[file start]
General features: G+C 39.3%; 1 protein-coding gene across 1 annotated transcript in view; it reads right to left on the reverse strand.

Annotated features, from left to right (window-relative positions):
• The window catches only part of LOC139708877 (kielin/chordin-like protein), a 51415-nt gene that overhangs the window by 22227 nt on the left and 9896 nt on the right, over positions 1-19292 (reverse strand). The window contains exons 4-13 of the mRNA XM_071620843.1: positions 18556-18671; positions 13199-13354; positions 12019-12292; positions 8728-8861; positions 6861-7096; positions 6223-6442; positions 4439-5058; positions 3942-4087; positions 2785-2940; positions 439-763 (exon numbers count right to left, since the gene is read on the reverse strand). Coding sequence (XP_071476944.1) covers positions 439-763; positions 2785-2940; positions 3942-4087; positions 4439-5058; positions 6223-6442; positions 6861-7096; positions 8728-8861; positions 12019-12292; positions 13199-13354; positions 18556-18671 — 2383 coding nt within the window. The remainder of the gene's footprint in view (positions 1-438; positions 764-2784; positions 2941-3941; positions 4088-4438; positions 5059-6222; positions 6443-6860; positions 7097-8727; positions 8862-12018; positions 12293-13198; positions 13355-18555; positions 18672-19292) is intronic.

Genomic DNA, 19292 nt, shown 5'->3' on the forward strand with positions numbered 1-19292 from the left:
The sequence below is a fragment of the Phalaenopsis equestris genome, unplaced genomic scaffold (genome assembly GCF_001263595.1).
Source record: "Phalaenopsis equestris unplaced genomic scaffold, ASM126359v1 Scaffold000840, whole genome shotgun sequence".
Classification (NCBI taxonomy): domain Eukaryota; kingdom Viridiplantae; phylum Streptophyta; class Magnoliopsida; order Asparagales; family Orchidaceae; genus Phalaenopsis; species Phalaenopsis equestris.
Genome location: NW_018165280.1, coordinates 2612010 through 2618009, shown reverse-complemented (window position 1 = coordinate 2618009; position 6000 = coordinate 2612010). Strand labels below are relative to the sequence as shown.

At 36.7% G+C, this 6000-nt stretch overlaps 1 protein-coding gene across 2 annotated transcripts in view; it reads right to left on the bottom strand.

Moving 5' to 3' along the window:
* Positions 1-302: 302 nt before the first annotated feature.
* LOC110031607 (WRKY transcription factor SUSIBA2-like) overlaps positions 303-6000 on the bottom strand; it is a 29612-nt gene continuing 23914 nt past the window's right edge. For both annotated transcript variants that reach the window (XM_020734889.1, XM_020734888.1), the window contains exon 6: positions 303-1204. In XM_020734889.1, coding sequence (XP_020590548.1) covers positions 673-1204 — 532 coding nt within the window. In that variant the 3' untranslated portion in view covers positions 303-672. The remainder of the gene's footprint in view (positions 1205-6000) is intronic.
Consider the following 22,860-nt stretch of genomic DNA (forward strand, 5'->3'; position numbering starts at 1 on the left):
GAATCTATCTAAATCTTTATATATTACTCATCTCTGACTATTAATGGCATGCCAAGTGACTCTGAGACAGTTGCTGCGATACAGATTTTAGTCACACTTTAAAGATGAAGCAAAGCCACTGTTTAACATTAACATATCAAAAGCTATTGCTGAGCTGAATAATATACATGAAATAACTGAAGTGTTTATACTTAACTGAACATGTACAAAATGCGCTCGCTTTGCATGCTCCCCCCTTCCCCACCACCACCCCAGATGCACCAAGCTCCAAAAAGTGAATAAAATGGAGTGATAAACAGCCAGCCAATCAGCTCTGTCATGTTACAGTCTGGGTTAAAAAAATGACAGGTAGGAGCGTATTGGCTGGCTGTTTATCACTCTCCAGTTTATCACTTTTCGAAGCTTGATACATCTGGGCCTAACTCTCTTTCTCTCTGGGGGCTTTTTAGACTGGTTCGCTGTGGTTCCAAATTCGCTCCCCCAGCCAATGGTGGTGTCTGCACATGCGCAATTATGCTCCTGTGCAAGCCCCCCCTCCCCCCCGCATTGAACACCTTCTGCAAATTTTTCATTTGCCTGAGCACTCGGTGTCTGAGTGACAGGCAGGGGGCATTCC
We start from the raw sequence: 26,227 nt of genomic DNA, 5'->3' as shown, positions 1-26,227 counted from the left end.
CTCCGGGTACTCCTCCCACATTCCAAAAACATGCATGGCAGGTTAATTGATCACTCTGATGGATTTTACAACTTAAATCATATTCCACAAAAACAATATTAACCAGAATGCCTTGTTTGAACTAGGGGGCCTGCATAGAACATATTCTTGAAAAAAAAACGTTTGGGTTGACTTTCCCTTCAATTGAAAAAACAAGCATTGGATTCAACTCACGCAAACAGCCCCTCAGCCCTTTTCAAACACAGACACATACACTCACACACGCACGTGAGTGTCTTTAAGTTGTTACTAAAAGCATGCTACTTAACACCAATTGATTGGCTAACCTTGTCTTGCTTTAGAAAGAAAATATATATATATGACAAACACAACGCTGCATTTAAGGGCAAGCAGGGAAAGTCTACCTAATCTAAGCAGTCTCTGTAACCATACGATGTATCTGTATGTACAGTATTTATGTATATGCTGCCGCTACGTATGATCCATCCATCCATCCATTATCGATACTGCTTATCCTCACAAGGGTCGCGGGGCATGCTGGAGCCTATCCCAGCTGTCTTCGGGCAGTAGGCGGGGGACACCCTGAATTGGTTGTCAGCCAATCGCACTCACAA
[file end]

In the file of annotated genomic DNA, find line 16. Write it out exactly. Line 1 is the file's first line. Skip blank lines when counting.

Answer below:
CTCCGGGTACTCCTCCCACATTCCAAAAACATGCATGGCAGGTTAATTGATCACTCTGATGGATTTTACAACTTAAATCATATTCCACAAAAACAATATTAACCAGAATGCCTTGTTTGAACTAGGGGGCCTGCATAGAACATATTCTTGAAAAAAAAACGTTTGGGTTGACTTTCCCTTCAATTGAAAAAACAAGCATTGGATTCAACTCACGCAAACAGCCCCTCAGCCCTTTTCAAACACAGACACATACACTCACACACGCACGTGAGTGTCTTTAAGTTGTTACTAAAAGCATGCTACTTAACACCAATTGATTGGCTAACCTTGTCTTGCTTTAGAAAGAAAATATATATATATGACAAACACAACGCTGCATTTAAGGGCAAGCAGGGAAAGTCTACCTAATCTAAGCAGTCTCTGTAACCATACGATGTATCTGTATGTACAGTATTTATGTATATGCTGCCGCTACGTATGATCCATCCATCCATCCATTATCGATACTGCTTATCCTCACAAGGGTCGCGGGGCATGCTGGAGCCTATCCCAGCTGTCTTCGGGCAGTAGGCGGGGGACACCCTGAATTGGTTGTCAGCCAATCGCACTCACAA